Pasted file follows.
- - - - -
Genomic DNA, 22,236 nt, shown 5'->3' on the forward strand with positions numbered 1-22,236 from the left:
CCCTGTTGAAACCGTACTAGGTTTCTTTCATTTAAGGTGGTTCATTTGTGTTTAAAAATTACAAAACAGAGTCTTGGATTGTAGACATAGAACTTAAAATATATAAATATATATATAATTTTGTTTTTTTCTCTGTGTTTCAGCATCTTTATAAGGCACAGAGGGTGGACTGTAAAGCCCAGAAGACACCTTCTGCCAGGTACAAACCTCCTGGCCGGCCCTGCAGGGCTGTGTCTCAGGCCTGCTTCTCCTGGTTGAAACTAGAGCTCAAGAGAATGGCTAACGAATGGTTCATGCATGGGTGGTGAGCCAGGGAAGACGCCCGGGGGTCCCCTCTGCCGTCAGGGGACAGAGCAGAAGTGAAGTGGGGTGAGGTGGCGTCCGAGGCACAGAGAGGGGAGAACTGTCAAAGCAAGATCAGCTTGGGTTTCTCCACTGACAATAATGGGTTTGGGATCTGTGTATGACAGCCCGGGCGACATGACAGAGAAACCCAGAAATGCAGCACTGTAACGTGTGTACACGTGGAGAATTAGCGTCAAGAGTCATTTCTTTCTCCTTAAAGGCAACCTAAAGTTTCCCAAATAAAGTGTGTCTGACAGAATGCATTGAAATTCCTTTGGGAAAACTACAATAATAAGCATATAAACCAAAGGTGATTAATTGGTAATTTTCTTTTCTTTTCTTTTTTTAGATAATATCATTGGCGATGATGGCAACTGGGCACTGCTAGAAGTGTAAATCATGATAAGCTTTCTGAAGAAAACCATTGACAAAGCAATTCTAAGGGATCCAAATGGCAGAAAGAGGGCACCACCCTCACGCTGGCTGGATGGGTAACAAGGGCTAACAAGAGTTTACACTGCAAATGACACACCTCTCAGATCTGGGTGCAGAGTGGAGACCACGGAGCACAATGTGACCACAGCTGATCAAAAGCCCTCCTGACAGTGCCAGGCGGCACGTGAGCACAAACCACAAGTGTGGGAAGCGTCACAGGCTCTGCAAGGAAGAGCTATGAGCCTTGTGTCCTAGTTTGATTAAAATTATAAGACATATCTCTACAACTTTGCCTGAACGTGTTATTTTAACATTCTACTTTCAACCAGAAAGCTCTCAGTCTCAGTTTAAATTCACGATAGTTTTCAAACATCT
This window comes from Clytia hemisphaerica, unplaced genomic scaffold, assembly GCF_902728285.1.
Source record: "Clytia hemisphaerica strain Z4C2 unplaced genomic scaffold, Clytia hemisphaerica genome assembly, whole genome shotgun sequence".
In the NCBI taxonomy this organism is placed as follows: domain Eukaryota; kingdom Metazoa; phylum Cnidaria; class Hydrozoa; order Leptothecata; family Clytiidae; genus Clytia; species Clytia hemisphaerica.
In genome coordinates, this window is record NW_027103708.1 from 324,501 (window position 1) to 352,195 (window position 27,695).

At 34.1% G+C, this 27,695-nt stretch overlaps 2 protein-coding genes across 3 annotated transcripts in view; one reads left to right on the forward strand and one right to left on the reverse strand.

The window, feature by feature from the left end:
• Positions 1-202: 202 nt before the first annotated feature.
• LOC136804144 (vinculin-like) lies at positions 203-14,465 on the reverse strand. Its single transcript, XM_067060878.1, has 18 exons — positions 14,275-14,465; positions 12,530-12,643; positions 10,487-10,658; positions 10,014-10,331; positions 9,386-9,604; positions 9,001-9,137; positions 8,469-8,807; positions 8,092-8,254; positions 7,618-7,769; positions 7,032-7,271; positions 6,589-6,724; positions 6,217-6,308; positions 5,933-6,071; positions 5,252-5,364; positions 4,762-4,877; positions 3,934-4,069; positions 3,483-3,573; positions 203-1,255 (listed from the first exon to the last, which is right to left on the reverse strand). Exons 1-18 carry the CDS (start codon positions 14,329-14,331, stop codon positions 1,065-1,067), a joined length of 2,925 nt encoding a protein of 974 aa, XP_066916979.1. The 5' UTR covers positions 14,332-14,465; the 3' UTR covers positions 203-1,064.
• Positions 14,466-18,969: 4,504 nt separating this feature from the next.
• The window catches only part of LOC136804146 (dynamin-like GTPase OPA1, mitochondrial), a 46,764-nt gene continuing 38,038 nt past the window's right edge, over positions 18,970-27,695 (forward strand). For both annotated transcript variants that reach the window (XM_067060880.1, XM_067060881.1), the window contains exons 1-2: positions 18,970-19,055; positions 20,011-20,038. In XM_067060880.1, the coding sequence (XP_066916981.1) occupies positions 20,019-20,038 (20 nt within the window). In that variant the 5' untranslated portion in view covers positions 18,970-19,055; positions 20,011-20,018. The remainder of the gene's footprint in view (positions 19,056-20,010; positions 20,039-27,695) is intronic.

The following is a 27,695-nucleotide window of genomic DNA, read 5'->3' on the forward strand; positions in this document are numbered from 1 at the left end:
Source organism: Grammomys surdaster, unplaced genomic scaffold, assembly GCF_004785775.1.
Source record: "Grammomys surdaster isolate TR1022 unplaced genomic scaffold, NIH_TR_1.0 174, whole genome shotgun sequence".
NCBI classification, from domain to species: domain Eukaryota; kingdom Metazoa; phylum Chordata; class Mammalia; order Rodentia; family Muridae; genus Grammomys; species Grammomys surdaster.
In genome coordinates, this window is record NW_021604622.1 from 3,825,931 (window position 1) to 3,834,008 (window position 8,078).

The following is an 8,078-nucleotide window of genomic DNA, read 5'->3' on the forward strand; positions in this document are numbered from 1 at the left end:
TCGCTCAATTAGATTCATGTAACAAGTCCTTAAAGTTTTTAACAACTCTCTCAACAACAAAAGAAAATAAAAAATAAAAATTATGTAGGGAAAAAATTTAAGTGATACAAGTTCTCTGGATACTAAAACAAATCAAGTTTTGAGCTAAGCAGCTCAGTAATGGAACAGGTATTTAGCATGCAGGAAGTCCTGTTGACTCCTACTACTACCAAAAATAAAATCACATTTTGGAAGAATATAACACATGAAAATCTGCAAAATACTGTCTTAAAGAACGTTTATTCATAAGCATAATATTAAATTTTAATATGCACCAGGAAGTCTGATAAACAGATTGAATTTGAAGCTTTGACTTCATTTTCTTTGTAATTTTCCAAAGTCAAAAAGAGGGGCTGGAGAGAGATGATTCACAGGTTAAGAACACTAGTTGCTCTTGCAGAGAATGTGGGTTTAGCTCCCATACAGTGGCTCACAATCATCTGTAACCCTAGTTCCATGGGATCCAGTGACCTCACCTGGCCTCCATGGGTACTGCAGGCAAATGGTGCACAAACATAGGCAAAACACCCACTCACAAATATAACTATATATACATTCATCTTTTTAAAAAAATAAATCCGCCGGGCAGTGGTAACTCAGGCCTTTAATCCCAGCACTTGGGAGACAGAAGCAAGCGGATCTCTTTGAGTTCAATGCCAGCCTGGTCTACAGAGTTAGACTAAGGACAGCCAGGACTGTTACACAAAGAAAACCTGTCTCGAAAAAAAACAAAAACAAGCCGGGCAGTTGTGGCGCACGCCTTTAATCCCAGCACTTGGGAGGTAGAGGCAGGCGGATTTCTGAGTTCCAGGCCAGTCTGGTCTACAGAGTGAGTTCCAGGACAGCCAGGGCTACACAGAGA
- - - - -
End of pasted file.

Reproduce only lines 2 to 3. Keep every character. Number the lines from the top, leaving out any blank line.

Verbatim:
CCCTGTTGAAACCGTACTAGGTTTCTTTCATTTAAGGTGGTTCATTTGTGTTTAAAAATTACAAAACAGAGTCTTGGATTGTAGACATAGAACTTAAAATATATAAATATATATATAATTTTGTTTTTTTCTCTGTGTTTCAGCATCTTTATAAGGCACAGAGGGTGGACTGTAAAGCCCAGAAGACACCTTCTGCCAGGTACAAACCTCCTGGCCGGCCCTGCAGGGCTGTGTCTCAGGCCTGCTTCTCCTGGTTGAAACTAGAGCTCAAGAGAATGGCTAACGAATGGTTCATGCATGGGTGGTGAGCCAGGGAAGACGCCCGGGGGTCCCCTCTGCCGTCAGGGGACAGAGCAGAAGTGAAGTGGGGTGAGGTGGCGTCCGAGGCACAGAGAGGGGAGAACTGTCAAAGCAAGATCAGCTTGGGTTTCTCCACTGACAATAATGGGTTTGGGATCTGTGTATGACAGCCCGGGCGACATGACAGAGAAACCCAGAAATGCAGCACTGTAACGTGTGTACACGTGGAGAATTAGCGTCAAGAGTCATTTCTTTCTCCTTAAAGGCAACCTAAAGTTTCCCAAATAAAGTGTGTCTGACAGAATGCATTGAAATTCCTTTGGGAAAACTACAATAATAAGCATATAAACCAAAGGTGATTAATTGGTAATTTTCTTTTCTTTTCTTTTTTTAGATAATATCATTGGCGATGATGGCAACTGGGCACTGCTAGAAGTGTAAATCATGATAAGCTTTCTGAAGAAAACCATTGACAAAGCAATTCTAAGGGATCCAAATGGCAGAAAGAGGGCACCACCCTCACGCTGGCTGGATGGGTAACAAGGGCTAACAAGAGTTTACACTGCAAATGACACACCTCTCAGATCTGGGTGCAGAGTGGAGACCACGGAGCACAATGTGACCACAGCTGATCAAAAGCCCTCCTGACAGTGCCAGGCGGCACGTGAGCACAAACCACAAGTGTGGGAAGCGTCACAGGCTCTGCAAGGAAGAGCTATGAGCCTTGTGTCCTAGTTTGATTAAAATTATAAGACATATCTCTACAACTTTGCCTGAACGTGTTATTTTAACATTCTACTTTCAACCAGAAAGCTCTCAGTCTCAGTTTAAATTCACGATAGTTTTCAAACATCT
This window comes from Clytia hemisphaerica, unplaced genomic scaffold, assembly GCF_902728285.1.